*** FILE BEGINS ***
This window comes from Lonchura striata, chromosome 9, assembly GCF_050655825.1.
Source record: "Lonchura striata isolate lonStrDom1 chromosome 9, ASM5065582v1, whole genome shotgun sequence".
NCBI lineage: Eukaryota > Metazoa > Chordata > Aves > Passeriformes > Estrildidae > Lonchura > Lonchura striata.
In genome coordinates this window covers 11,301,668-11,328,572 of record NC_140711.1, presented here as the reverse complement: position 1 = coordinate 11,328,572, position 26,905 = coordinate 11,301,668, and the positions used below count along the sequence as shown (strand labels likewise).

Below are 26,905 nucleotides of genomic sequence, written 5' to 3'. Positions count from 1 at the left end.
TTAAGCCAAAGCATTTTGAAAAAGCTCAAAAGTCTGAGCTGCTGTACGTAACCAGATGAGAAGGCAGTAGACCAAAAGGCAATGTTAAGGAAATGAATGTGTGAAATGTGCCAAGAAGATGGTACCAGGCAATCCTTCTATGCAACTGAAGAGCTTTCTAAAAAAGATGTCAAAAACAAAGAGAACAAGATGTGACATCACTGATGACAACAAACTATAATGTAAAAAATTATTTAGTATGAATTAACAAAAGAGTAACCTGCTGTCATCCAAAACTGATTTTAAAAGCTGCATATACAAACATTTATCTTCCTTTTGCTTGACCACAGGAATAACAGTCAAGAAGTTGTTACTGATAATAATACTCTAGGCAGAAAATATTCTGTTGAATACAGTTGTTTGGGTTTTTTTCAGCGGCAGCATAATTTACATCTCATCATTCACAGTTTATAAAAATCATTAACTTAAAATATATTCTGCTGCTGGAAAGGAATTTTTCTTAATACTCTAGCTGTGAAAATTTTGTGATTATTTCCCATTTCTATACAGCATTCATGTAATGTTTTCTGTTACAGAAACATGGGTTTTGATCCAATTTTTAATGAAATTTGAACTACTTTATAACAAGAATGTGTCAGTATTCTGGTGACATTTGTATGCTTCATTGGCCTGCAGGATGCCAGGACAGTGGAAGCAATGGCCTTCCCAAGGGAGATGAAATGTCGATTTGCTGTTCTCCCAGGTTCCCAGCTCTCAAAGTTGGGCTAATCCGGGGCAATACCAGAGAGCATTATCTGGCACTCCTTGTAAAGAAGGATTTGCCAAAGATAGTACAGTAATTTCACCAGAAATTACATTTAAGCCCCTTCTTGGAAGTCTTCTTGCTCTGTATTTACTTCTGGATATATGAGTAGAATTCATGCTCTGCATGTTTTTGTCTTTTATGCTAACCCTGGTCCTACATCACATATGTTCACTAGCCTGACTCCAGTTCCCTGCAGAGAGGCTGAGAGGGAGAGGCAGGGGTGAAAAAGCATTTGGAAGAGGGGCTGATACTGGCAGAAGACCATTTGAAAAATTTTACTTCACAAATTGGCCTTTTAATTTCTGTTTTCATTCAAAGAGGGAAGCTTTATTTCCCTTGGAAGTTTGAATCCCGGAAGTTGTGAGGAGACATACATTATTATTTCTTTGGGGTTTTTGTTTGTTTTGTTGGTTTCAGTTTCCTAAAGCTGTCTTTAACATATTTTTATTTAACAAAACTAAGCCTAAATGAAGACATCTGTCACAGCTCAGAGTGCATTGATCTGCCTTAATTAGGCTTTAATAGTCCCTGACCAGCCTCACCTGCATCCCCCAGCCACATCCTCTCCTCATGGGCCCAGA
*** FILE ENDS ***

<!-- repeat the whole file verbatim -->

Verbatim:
This window comes from Lonchura striata, chromosome 9, assembly GCF_050655825.1.
Source record: "Lonchura striata isolate lonStrDom1 chromosome 9, ASM5065582v1, whole genome shotgun sequence".
NCBI lineage: Eukaryota > Metazoa > Chordata > Aves > Passeriformes > Estrildidae > Lonchura > Lonchura striata.
In genome coordinates this window covers 11,301,668-11,328,572 of record NC_140711.1, presented here as the reverse complement: position 1 = coordinate 11,328,572, position 26,905 = coordinate 11,301,668, and the positions used below count along the sequence as shown (strand labels likewise).

Below are 26,905 nucleotides of genomic sequence, written 5' to 3'. Positions count from 1 at the left end.
TTAAGCCAAAGCATTTTGAAAAAGCTCAAAAGTCTGAGCTGCTGTACGTAACCAGATGAGAAGGCAGTAGACCAAAAGGCAATGTTAAGGAAATGAATGTGTGAAATGTGCCAAGAAGATGGTACCAGGCAATCCTTCTATGCAACTGAAGAGCTTTCTAAAAAAGATGTCAAAAACAAAGAGAACAAGATGTGACATCACTGATGACAACAAACTATAATGTAAAAAATTATTTAGTATGAATTAACAAAAGAGTAACCTGCTGTCATCCAAAACTGATTTTAAAAGCTGCATATACAAACATTTATCTTCCTTTTGCTTGACCACAGGAATAACAGTCAAGAAGTTGTTACTGATAATAATACTCTAGGCAGAAAATATTCTGTTGAATACAGTTGTTTGGGTTTTTTTCAGCGGCAGCATAATTTACATCTCATCATTCACAGTTTATAAAAATCATTAACTTAAAATATATTCTGCTGCTGGAAAGGAATTTTTCTTAATACTCTAGCTGTGAAAATTTTGTGATTATTTCCCATTTCTATACAGCATTCATGTAATGTTTTCTGTTACAGAAACATGGGTTTTGATCCAATTTTTAATGAAATTTGAACTACTTTATAACAAGAATGTGTCAGTATTCTGGTGACATTTGTATGCTTCATTGGCCTGCAGGATGCCAGGACAGTGGAAGCAATGGCCTTCCCAAGGGAGATGAAATGTCGATTTGCTGTTCTCCCAGGTTCCCAGCTCTCAAAGTTGGGCTAATCCGGGGCAATACCAGAGAGCATTATCTGGCACTCCTTGTAAAGAAGGATTTGCCAAAGATAGTACAGTAATTTCACCAGAAATTACATTTAAGCCCCTTCTTGGAAGTCTTCTTGCTCTGTATTTACTTCTGGATATATGAGTAGAATTCATGCTCTGCATGTTTTTGTCTTTTATGCTAACCCTGGTCCTACATCACATATGTTCACTAGCCTGACTCCAGTTCCCTGCAGAGAGGCTGAGAGGGAGAGGCAGGGGTGAAAAAGCATTTGGAAGAGGGGCTGATACTGGCAGAAGACCATTTGAAAAATTTTACTTCACAAATTGGCCTTTTAATTTCTGTTTTCATTCAAAGAGGGAAGCTTTATTTCCCTTGGAAGTTTGAATCCCGGAAGTTGTGAGGAGACATACATTATTATTTCTTTGGGGTTTTTGTTTGTTTTGTTGGTTTCAGTTTCCTAAAGCTGTCTTTAACATATTTTTATTTAACAAAACTAAGCCTAAATGAAGACATCTGTCACAGCTCAGAGTGCATTGATCTGCCTTAATTAGGCTTTAATAGTCCCTGACCAGCCTCACCTGCATCCCCCAGCCACATCCTCTCCTCATGGGCCCAGA